Hey, friends! As I continue to recover from my concussion, my intern Dana is popping on the blog to share a post about how to experience more food satisfaction. Satisfaction is such an important piece of intuitive eating and something that often goes by the wayside with dieting.
Somewhere along the way, food gained a reputation as being primarily fuel. And while we certainly need all kinds of food to give us energy and keep us feeling our best, food is far from being simply fuel. Food connects us to our cultures and our families. Food helps us celebrate life’s big occasions. Food is delicious, pleasurable and satisfying…or at least it should be.
If you listen to popular opinion (aka diet culture) you’d likely think the only foods that are acceptable to fill your plate with are ones that are beneficial to your physical health. Ones that provide certain amounts of protein or have less than a certain number of calories. Often times with this type of thinking enjoyment becomes the last criteria used to determine if we’ll consume a meal or snack.
Satisfaction (or dissatisfaction) plays a large role in our relationship with food. In fact, eating foods we find to be enjoyable allows us to experience freedom at mealtime as well as to explore new types of food. Not long ago, I chose meals or snacks simply based on what I viewed to be healthy or not. For example, I regularly paired hummus with cut up vegetables for a snack because in my mind, the more vegetables the better. However, I never really found it to be a satisfying snack. Now, I pair hummus with pretzels or crackers and find it to be one of my most enjoyable snacks. For me, embracing food satisfaction means choosing foods based on what my body, soul and emotions are craving.
As with intuitive eating, allowing satisfaction to help guide your food choices takes patience, compassion and practice. However, there are a few ways you can practice listening to your inner voice to discover which foods you truly find enjoyable without obsessing with healthy eating.
Pause Before Eating
Next time you step in the kitchen to prepare a meal or you open a menu to make a selection, pause. Take three deep breathes. Count to 10. Whatever works for you to become more present. Think about what really sounds delicious in that moment. Ask yourself do I want something warm or cold? Crunchy or smooth? Sweet, salty or savory? While it might not always be possible to get the exact food you think of, it may help guide you to a more satisfying choice. For example, wanting your mom’s homemade chicken noodle soup may indicate you’re looking for something warm and comforting. If mom’s soup isn’t on the menu, perhaps something else that reminds you of home is.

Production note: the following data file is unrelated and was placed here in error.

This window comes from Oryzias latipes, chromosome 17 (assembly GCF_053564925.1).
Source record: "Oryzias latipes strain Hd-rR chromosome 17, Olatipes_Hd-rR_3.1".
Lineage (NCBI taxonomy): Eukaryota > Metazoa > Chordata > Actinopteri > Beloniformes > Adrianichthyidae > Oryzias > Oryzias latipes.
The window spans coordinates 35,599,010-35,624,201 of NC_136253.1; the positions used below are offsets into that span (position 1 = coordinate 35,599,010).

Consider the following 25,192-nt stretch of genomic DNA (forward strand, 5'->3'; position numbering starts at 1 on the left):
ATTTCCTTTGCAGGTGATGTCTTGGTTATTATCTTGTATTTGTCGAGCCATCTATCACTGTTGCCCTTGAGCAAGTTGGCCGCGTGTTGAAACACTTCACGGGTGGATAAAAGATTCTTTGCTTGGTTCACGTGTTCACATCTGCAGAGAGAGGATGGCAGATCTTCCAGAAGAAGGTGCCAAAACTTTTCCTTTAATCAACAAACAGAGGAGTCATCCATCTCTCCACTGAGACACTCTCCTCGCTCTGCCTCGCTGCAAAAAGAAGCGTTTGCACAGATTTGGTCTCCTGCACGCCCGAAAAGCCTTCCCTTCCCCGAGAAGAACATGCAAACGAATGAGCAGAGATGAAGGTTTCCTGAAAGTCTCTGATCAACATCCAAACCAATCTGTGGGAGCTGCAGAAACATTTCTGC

Be Flexible at Mealtime
Meal planning can be a lifesaver especially during the busy work week. I personally feel more prepared to tackle the week ahead when I have a few meal ideas ready to go and the refrigerator stocked with ingredients. But it doesn’t mean than just because I planned to make pasta on Monday night I can’t make the fish tacos I planned for Tuesday night instead. I mean, how can we really know what we’re going to have a taste for when planning a handful of days out? Being flexible about my meals makes sure I’m still eating a satisfying meal, but keeps me from wasting the food I bought over the weekend.
Try New Foods
It’s easy and normal to continually eat foods we are comfortable with and that we know we like. Honestly, in some cases, it’s the easiest way to know you’ll be satisfied with your meal. However, trying new types of foods can introduce us to new tastes and flavors we never knew we could or would enjoy. Trying different kinds of ethnic cuisines can introduce you to a spice you find deeply satisfying or help you discover a new type of vegetable you enjoy. Trying new foods adds variety to your diet and keeps meals from getting boring (and possibly unsatisfying).
Finding enjoyment in our food can be one of life’s great joys. I hope this post inspires you to discover which kinds of foods you find most satisfying and in turn, I hope you eat more of them.